In the high-stakes world of political power-brokers, Elizabeth Sloane is the most sought after and formidable lobbyist in D.C. But when taking on the most powerful opponent of her career, she finds winning may come at too high a price.
Navy S.E.A.L. sniper Chris Kyle's (Bradley Cooper's) pinpoint accuracy saves countless lives on the battlefield and turns him into a legend. Back home to his wife and kids after four tours of duty, however, Chris finds that it is the war he can't leave behind.
Acting under the cover of a Hollywood producer scouting a location for a science fiction film, a CIA agent launches a dangerous operation to rescue six Americans in Tehran during the U.S. hostage crisis in Iran in 1979.
Marcus Luttrell and his team set out on a mission to capture or kill notorious Taliban leader Ahmad Shah, in late June 2005. Marcus and his team are left to fight for their lives in one of the most valiant efforts of modern warfare.
Maya is a CIA operative whose first experience is in the interrogation of prisoners following the Al Qaeda attacks against the U.S. on the 11th September 2001. She is a reluctant participant in extreme duress applied to the detainees, but believes that the truth may only be obtained through such tactics. For several years, she is single-minded in her pursuit of leads to uncover the whereabouts of Al Qaeda's leader, Osama Bin Laden. Finally, in 2011, it appears that her work will pay off, and a U.S. Navy SEAL team is sent to kill or capture Bin Laden. But only Maya is confident Bin Laden is where she says he is.Written by
Jim Beaver <firstname.lastname@example.org>
Originally conceived as a project about the battle of Tora Bora, Mark Boal completely re-wrote the script after Osama bin Laden was shot and killed. It took him five months and he was not paid for the re-write. See more »
In one interrogating scene the tattoo on Dan's right upper arm is smudged, revealing that its only painted on. See more »
Dense, Valid and Sometimes Riveting, it Frequently Gets Lost in its Own Material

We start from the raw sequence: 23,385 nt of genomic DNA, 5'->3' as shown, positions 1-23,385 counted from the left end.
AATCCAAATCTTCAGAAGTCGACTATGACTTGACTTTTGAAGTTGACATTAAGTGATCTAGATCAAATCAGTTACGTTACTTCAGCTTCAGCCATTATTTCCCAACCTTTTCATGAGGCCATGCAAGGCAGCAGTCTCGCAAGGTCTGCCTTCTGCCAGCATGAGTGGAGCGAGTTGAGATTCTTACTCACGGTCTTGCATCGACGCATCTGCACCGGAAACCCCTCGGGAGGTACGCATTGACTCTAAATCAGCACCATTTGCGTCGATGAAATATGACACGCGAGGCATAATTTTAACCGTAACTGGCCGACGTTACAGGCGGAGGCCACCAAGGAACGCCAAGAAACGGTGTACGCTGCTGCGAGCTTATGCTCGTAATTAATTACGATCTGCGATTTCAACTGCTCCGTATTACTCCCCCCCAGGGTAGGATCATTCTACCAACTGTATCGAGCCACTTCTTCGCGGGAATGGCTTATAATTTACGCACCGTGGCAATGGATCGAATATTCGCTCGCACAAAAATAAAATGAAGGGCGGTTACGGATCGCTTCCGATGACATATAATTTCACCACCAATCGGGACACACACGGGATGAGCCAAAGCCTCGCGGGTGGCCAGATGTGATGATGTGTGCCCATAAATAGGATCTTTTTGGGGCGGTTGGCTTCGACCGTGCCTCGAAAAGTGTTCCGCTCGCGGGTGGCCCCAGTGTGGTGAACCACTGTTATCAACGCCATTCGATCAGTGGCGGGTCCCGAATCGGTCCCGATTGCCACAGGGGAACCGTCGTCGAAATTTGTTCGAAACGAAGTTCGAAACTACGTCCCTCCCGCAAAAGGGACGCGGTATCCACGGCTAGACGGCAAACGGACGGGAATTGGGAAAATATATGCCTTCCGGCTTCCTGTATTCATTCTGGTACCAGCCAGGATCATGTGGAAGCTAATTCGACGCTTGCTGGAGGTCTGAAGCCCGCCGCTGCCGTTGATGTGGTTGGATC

This (slightly) fictionalized dramatization of the decade-long hunt for Osama Bin Laden is often difficult to watch, for a variety of reasons, but that doesn't mean it isn't any good. It's just not your typically polished, glistening Hollywood rendition, and that takes a bit of getting used to. Flubbed lines are left in the final cut, which serves to humanize the cast. Quiet, unsuspecting character moments are unforgettably interrupted by sudden explosions of violence - effectively mimicking (or so I have to imagine) the bloodrush of a real-world terrorist assault. The methods of torture employed in America's hunt for Al-Qaeda's leader are brazenly featured, as are the mixed spoils of their occasional success. The first act points a firehose of information at the audience, leaving them just as overwhelmed and buried by minutiae as the lead. Jessica Chastain is fiery and confident in that role, essential traits for the complicated character she occupies, but the rest of the supporting cast fades into the wallpaper when she's around. The actual onslaught on Bin-Laden's compound, which eats up the last hour of the film, is the smoothest and most accessible scene by a longshot, remaining factual and vividly lifelike while also ratcheting up the pacing and the tension. As a whole, though, the film is well-acted and effective, but often slow and over-inflated. Though it paints just one side of the story, it refrains from drawing any final conclusions and instead leaves the viewer to deal with the validity of America's motives and methods.
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